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“METROPOLIS IN THE MACHINE AGE” REVISITS PAST OPTIMISM; SHOW OPENS FEB. 28, CONTINUES THROUGH THE SUMMER

Friday, February 15, 2002

“Metropolis in the Machine Age,” an exhibition exploring how the modern city inspired numerous avant-garde artists in the 1910s, 20s and 30s, will open on Thursday, Feb. 28, at the Smithsonian’s Hirshhorn Museum and Sculpture Garden, Independence Avenue at Seventh Street S.W. The show continues through Sept. 2, 2002.

This sixth and largest exhibition in the museum’s “Collection in Context” series, which uses works from the collection and other Smithsonian sources to explore broad historic themes, focuses on the early 20th-century era when technology altered the look and feel of life, manufacturing replaced the rural economy, and cities grew upward and outward.

As embodied by nearly 40 works on view, some 23 painters, sculptors, printmakers and photographers working on both sides of the Atlantic – from the Cubo-Futurists in Europe to the Precisionists in America – used urban images as metaphors for utopia and streamlined geometric styles as visual equivalents for a “machine-tooled” future. Their visions range from gleaming skyscrapers and semi-abstract symbols to close-up photographs and sculptures of workers who built and toiled in cities.

Valerie Fletcher and Judith Zilczer, the Hirshhorn curators who organized the exhibition, use extensive wall labels to trace the show’s theme. In an introduction (paraphrased here) they state: “When the Eiffel Tower was created for the 1889 World’s Fair in Paris, its status as the highest structure in the world challenged European and American architects to design ever-taller buildings, altering the shape of the modern metropolis. Improvements in elevator engineering and steel manufacture made possible the towering edifices that began to dominate skylines. Before long, the skyscraper came to symbolize civic pride, economic success, and modernity.”

“Revelations offered by history are often unexpected,” the curators continue. “Although the exhibition was conceived before September 11, 2001, the memory of that day’s events may impart, for some viewers, a particular poignancy to the images presented here. Let us hope that this view of the past, when artists interpreted the city and its buildings as compelling symbols of modern life, leads to revealing perspectives on the present.”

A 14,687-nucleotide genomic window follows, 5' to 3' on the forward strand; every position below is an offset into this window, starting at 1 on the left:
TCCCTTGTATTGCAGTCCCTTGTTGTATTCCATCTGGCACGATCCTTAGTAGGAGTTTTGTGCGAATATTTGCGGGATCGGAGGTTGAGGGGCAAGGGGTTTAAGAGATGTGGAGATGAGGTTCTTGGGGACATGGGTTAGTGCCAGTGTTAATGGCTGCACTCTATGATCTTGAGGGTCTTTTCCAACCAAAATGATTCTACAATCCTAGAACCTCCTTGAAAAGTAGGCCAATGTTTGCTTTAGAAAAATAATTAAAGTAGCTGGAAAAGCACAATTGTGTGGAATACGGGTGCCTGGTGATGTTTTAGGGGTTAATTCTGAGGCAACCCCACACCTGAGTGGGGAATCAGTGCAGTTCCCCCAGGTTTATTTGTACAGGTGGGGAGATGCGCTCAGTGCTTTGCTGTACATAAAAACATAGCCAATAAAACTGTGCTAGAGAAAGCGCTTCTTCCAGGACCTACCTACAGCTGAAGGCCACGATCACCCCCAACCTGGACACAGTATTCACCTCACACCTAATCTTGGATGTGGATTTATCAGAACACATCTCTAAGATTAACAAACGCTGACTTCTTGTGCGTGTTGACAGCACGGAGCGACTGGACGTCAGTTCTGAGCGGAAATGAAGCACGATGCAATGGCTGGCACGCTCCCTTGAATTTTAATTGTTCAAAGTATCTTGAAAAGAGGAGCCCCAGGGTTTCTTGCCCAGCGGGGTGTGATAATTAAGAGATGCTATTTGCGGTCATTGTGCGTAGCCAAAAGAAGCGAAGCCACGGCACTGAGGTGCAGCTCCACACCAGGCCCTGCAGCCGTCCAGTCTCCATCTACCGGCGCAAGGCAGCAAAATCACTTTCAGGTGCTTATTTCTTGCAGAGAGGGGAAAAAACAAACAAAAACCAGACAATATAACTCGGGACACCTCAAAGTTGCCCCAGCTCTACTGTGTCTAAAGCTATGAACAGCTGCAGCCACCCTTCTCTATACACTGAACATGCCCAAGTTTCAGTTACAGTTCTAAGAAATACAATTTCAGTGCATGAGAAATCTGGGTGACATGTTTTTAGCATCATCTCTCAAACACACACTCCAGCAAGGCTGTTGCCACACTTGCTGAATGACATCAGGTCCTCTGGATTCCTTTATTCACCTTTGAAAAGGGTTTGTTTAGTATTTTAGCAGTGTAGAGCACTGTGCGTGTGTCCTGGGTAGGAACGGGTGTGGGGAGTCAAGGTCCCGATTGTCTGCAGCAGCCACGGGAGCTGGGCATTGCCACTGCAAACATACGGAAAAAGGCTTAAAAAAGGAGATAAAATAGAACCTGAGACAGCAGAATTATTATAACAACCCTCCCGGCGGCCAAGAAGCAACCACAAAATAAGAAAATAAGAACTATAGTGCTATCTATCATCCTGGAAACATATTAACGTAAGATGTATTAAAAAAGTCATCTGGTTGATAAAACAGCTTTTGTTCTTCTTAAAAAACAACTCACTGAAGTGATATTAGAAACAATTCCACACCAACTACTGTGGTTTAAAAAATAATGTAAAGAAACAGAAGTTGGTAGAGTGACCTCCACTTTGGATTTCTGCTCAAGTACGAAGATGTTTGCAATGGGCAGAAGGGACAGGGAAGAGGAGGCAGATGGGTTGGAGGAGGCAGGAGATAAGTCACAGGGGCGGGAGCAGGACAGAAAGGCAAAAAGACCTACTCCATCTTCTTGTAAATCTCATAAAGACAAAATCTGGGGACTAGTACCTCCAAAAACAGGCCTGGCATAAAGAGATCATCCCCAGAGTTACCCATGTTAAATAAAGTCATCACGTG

The exhibition, presented in three contiguous galleries on the second floor, begins with “The New Urban Landscape,” a section of paintings and prints from the century’s early decades by Americans John Marin, Abraham Walkowitz and Max Weber. In them, Cubo-Futurist principles of simultaneous perspective, actions compressed in time, and repetitive lines evoke the energy of crowds in the streets and the speed of mass transit. Also included are clean-edged, prismatic cityscapes by the American Precisionist Louis Lozowick; New York, Cleveland, Minneapolis, Seattle and Butte, Montana are the subjects of these paintings and prints.

The second gallery, titled “People in the City,” features the American Saul Baizerman’s dynamic bronze ensemble, also in a Cubo-Futurist style, of buildings under construction surrounded by small sculptures of individual workers intended, but never realized, as life-scale urban monuments. Howard Cook’s “Forty Ninth Street” (1929) and Arnold Rönnebeck’s “Wall Street”(1925), contrasting tenements with skyscrapers, are also included here, as are photographs of riggers, ironworkers, riveters and buildings-in-construction at dizzying heights by Lewis Hine, as well as crisp photographs of the changing urban skyline by Berenice Abbott and Alfred Stieglitz.

The centerpiece of the final gallery, “Urban Symbols,” is the Hirshhorn’s 8-foot high reconstruction of Vladimir Tatlin’s soaring, spiral-steel “Monument to the Third International” (1920). This unrealized structure for Leningrad (now St. Petersburg), twice the height of the Eiffel Tower, was to provide a government hub and dramatic symbol for the then new Soviet Union. Nearby paintings of the older Parisian monument by Robert Delaunay emphasize its continuing power as a symbol during the 1920s, and the sharp arabesques of a 1914-1915 steel relief by the Italian Giacomo Balla present an exuberant metaphor for speed, industry and city life. Skyscraper forms become symbols in works by John Storrs, Josef Albers, Georgia O’Keeffe and Man Ray. The show draws to a close with a brief look at the New York World’s Fair of 1939 through Hugh Ferriss’ drawing of the Trylon and Perisphere under construction and a photo of an architect’s model showing a city with vast housing projects and freeways.

“While such utopian dreams of a perfect urban society have yet to be realized, these visionary works demonstrate the enduring appeal of the idea of the modern metropolis,” the curators conclude, regarding this final section.

Complementary works for this collection-based Hirshhorn show come from other Smithsonian resources: the Archives of American Art; Cooper-Hewitt, National Design Museum; National Museum of American History; Smithsonian American Art Museum; and Smithsonian Institution Libraries. The National Gallery of Art is also a lender.

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